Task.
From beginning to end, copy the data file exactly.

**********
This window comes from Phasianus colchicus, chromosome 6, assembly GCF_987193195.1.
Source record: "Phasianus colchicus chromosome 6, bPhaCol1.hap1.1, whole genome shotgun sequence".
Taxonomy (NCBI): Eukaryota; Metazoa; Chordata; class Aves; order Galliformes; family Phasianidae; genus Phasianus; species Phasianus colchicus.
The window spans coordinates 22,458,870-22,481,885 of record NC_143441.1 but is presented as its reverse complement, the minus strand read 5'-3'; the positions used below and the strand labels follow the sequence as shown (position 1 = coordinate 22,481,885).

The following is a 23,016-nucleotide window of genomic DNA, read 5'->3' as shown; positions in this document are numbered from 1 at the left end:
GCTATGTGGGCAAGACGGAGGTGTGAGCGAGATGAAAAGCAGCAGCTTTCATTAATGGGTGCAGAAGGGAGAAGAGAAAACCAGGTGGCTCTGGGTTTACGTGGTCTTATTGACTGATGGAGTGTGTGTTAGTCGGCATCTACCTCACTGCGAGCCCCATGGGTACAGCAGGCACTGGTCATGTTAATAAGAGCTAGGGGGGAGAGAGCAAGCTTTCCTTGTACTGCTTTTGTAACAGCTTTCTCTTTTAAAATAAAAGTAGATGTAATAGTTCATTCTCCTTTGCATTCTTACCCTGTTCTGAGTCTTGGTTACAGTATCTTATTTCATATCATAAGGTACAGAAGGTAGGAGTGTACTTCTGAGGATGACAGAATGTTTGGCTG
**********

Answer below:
This window comes from Phasianus colchicus, chromosome 6, assembly GCF_987193195.1.
Source record: "Phasianus colchicus chromosome 6, bPhaCol1.hap1.1, whole genome shotgun sequence".
Taxonomy (NCBI): Eukaryota; Metazoa; Chordata; class Aves; order Galliformes; family Phasianidae; genus Phasianus; species Phasianus colchicus.
The window spans coordinates 22,458,870-22,481,885 of record NC_143441.1 but is presented as its reverse complement, the minus strand read 5'-3'; the positions used below and the strand labels follow the sequence as shown (position 1 = coordinate 22,481,885).

The following is a 23,016-nucleotide window of genomic DNA, read 5'->3' as shown; positions in this document are numbered from 1 at the left end:
GCTATGTGGGCAAGACGGAGGTGTGAGCGAGATGAAAAGCAGCAGCTTTCATTAATGGGTGCAGAAGGGAGAAGAGAAAACCAGGTGGCTCTGGGTTTACGTGGTCTTATTGACTGATGGAGTGTGTGTTAGTCGGCATCTACCTCACTGCGAGCCCCATGGGTACAGCAGGCACTGGTCATGTTAATAAGAGCTAGGGGGGAGAGAGCAAGCTTTCCTTGTACTGCTTTTGTAACAGCTTTCTCTTTTAAAATAAAAGTAGATGTAATAGTTCATTCTCCTTTGCATTCTTACCCTGTTCTGAGTCTTGGTTACAGTATCTTATTTCATATCATAAGGTACAGAAGGTAGGAGTGTACTTCTGAGGATGACAGAATGTTTGGCTG